As a practical matter the law should be abolished — or revised to more reasonable standards.
Passed in 1977 with the purpose of keeping dangerous vehicles off the road, inspections cost a vehicle owner $5 for an annual sticker, with $3 going to the authorized shop where the inspection is performed and $2 to the state. The inspections are supposed to include a long list of safety checks, including removing a wheel to check braking equipment and test driving the car to check alignment.
There’s no way a mechanic can inspect everything required by the law for $3. The best that can be expected is for him to see if the windshield is clear of damage and the headlights and tail lights work. At some shops, all you have to do with a late model vehicle is pay for the sticker.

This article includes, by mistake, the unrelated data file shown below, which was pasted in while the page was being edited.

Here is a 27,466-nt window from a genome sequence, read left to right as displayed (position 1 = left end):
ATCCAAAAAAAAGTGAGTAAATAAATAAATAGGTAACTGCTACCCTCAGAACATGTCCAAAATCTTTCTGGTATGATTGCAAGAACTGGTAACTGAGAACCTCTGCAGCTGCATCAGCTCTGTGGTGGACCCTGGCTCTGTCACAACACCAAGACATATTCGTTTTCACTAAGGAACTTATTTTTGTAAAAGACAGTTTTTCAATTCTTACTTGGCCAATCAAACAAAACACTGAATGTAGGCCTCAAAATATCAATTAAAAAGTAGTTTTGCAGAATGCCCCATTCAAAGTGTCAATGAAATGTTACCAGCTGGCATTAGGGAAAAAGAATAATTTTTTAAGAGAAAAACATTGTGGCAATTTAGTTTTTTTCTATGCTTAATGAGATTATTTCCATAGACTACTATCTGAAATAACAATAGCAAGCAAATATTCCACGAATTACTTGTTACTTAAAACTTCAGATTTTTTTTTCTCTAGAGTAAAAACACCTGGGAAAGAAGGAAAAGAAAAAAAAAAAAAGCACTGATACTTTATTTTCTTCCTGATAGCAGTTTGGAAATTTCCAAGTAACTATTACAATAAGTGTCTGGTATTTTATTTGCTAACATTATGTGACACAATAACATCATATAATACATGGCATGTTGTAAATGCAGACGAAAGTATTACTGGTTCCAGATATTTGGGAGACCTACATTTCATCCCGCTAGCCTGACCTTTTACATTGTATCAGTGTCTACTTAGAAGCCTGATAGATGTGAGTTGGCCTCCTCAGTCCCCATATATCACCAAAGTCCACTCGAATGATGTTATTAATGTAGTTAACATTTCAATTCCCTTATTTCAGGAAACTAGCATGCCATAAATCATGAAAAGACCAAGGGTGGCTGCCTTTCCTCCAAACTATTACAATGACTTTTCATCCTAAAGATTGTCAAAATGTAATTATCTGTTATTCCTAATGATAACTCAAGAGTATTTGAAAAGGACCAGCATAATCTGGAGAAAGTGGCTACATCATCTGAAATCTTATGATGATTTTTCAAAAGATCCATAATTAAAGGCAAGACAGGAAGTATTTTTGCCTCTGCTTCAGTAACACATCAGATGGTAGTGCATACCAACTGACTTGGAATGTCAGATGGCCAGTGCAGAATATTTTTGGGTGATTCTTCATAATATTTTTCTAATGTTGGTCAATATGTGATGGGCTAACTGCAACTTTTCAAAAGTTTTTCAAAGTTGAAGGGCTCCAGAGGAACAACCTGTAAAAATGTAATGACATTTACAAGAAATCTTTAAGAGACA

The Mississippi House has voted several times to eliminate the inspection sticker law, but the Senate has refused to concur. One supporter of the bill, former McComb resident Pat Nelson, now a Republican state representative from Senatobia, claims the state actually loses money on the stickers.
No doubt it will come up again next year, and, as already noted, it’s not a big deal one way or another.
If lawmakers really want to make the roads safer, they could and should figure out some way to enforce an existing mandate that all vehicles carry liability insurance. They also should and could make it illegal for anyone, of any age, to send text messages while driving.